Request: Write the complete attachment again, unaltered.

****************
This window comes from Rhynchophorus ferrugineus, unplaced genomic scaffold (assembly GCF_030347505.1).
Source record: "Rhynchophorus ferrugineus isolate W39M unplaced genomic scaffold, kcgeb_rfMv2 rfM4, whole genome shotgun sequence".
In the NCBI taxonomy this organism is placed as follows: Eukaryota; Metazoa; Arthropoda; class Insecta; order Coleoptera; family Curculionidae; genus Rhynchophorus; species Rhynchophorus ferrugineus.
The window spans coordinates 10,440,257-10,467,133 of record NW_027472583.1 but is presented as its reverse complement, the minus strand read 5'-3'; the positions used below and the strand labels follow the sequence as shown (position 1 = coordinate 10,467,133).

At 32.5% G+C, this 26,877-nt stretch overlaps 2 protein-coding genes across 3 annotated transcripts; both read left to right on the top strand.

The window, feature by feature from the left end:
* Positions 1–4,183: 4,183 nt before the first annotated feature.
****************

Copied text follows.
This window comes from Rhynchophorus ferrugineus, unplaced genomic scaffold (assembly GCF_030347505.1).
Source record: "Rhynchophorus ferrugineus isolate W39M unplaced genomic scaffold, kcgeb_rfMv2 rfM4, whole genome shotgun sequence".
In the NCBI taxonomy this organism is placed as follows: Eukaryota; Metazoa; Arthropoda; class Insecta; order Coleoptera; family Curculionidae; genus Rhynchophorus; species Rhynchophorus ferrugineus.
The window spans coordinates 10,440,257-10,467,133 of record NW_027472583.1 but is presented as its reverse complement, the minus strand read 5'-3'; the positions used below and the strand labels follow the sequence as shown (position 1 = coordinate 10,467,133).

At 32.5% G+C, this 26,877-nt stretch overlaps 2 protein-coding genes across 3 annotated transcripts; both read left to right on the top strand.

The window, feature by feature from the left end:
* Positions 1–4,183: 4,183 nt before the first annotated feature.